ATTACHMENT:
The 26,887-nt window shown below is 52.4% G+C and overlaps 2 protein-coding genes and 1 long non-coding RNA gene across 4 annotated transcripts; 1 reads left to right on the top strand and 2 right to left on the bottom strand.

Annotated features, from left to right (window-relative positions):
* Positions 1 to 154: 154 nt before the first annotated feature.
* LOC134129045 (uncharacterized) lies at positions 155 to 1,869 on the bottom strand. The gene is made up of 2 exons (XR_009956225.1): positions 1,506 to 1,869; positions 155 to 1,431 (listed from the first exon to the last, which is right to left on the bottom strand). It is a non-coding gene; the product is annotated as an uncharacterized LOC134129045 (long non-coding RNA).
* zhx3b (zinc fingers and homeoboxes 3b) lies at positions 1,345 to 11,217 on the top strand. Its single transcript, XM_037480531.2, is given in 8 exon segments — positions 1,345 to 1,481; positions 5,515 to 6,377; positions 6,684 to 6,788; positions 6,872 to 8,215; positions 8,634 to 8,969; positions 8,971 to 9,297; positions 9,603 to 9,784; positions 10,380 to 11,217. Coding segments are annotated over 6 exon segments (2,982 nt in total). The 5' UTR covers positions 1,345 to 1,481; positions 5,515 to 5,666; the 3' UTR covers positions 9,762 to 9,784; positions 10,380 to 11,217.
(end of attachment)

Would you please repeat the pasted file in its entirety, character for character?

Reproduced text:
The 26,887-nt window shown below is 52.4% G+C and overlaps 2 protein-coding genes and 1 long non-coding RNA gene across 4 annotated transcripts; 1 reads left to right on the top strand and 2 right to left on the bottom strand.

Annotated features, from left to right (window-relative positions):
* Positions 1 to 154: 154 nt before the first annotated feature.
* LOC134129045 (uncharacterized) lies at positions 155 to 1,869 on the bottom strand. The gene is made up of 2 exons (XR_009956225.1): positions 1,506 to 1,869; positions 155 to 1,431 (listed from the first exon to the last, which is right to left on the bottom strand). It is a non-coding gene; the product is annotated as an uncharacterized LOC134129045 (long non-coding RNA).
* zhx3b (zinc fingers and homeoboxes 3b) lies at positions 1,345 to 11,217 on the top strand. Its single transcript, XM_037480531.2, is given in 8 exon segments — positions 1,345 to 1,481; positions 5,515 to 6,377; positions 6,684 to 6,788; positions 6,872 to 8,215; positions 8,634 to 8,969; positions 8,971 to 9,297; positions 9,603 to 9,784; positions 10,380 to 11,217. Coding segments are annotated over 6 exon segments (2,982 nt in total). The 5' UTR covers positions 1,345 to 1,481; positions 5,515 to 5,666; the 3' UTR covers positions 9,762 to 9,784; positions 10,380 to 11,217.